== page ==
We have a new publication in Frontiers in Genetics “Comparative evolutionary diversity and phylogenetic structure across multiple forest dynamics plots” a mega-phylogeny approach”. This paper is a result of the Dimensions of Biodiversity IRCN workshops that have taken place over the past couple of years in the USA and China. The abstract and article can be found here. Nice work Dave!
There are still available slots for Botany 442/542, Plant Population Ecology. This undergrad/graduate course focuses on modern approaches to plant population ecology with a strong emphasis on reading and interpreting the primary literature and creating a research proposal.
Below are photos of a large reciprocal transplant and common garden experiment being established in Panama. Our team of 10 American, German, and Panamanian scientists and technicians transplanted over 3000 tropical tree seedlings of 16 species into 4 separate forests, which each receive different amounts of annual precipitation, in September 2014. We are testing the degree to which tropical tree species show local adaptation and plasticity in response to seasonal drought conditions across a strong rainfall gradient in Central Panama. The results of this experiment will help us to predict and understand how tropical forests will respond to climate change.
Congratulations to Jessica Celis, who was awarded a graduate research assistantship through the HJ Andrews LTER site for 2014 -2015 to continue her research on the effects of conifer encroachment on Cascade meadow plant communities in collaboration with Charlie Halpern at UW. Well done all.
More news to report. The Jones lab has two new Ph.D. students entering the lab in 2014 and two new REU students this summer.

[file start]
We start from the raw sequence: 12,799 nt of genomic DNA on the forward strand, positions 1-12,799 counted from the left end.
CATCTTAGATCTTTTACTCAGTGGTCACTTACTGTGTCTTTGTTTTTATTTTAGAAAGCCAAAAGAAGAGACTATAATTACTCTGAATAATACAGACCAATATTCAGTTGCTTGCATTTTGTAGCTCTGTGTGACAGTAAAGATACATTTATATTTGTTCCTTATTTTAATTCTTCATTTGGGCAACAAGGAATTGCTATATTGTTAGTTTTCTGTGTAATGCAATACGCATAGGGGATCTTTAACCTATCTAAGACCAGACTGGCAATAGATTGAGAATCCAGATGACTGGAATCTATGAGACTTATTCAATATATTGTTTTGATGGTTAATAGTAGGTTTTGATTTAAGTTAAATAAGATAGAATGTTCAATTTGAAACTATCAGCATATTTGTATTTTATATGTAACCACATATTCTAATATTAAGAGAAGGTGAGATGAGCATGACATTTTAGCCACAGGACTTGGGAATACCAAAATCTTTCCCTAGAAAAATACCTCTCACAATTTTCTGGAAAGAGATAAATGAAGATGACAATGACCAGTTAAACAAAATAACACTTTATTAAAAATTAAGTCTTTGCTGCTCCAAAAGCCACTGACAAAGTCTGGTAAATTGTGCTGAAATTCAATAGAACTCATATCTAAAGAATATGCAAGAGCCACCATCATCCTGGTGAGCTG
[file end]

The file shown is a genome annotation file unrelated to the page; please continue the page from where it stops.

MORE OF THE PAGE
Kristen Finch comes to us from Hendrix College where she performed undergraduate research on Ponderosa Pine population genetics. Kristen is currently an intern at Fairchild Tropical Gardens in Miami. Kristen plans to work on population genetics of tropical trees.
Tyler Schappe got his undergraduate degree at University of Wisconsin – Madison. Tyler is currently an intern at the Smithsonian Tropical Research Institute working with Owen Lewis and Lars Markesteijn. Tyler was awarded an OSU provost fellowship at OSU and plans to work on the role of functional traits in community assembly across a rainfall gradient in central Panama.
Two REU students will participate in the STRI REU site in Panama this summer. Vanessa Rubio is an undergrad researcher at Universidad de los Andes in Bogota, Colombia and will work on our drought project. Nathan Stables is an undergraduate researcher from the University of Illinois – Champaign Urbana. Nathan will be working on looking at genetic variation in Panamanian trees in support of our drought project.
It is always a pleasure to post good news from the lab – we’ve had a lot lately, and there is more on the way – but for now:
Congratulations to undergraduate researcher Kaitlyn Furnish, who was awarded summer support to continue to work in the lab through the Jaworski scholarship in summer 2014.
Congratulations to undergraduate researcher Megan O’Connell who will start a Ph.D. program in the fall of 2014 in Shalene Jha’s lab at UT – Austin.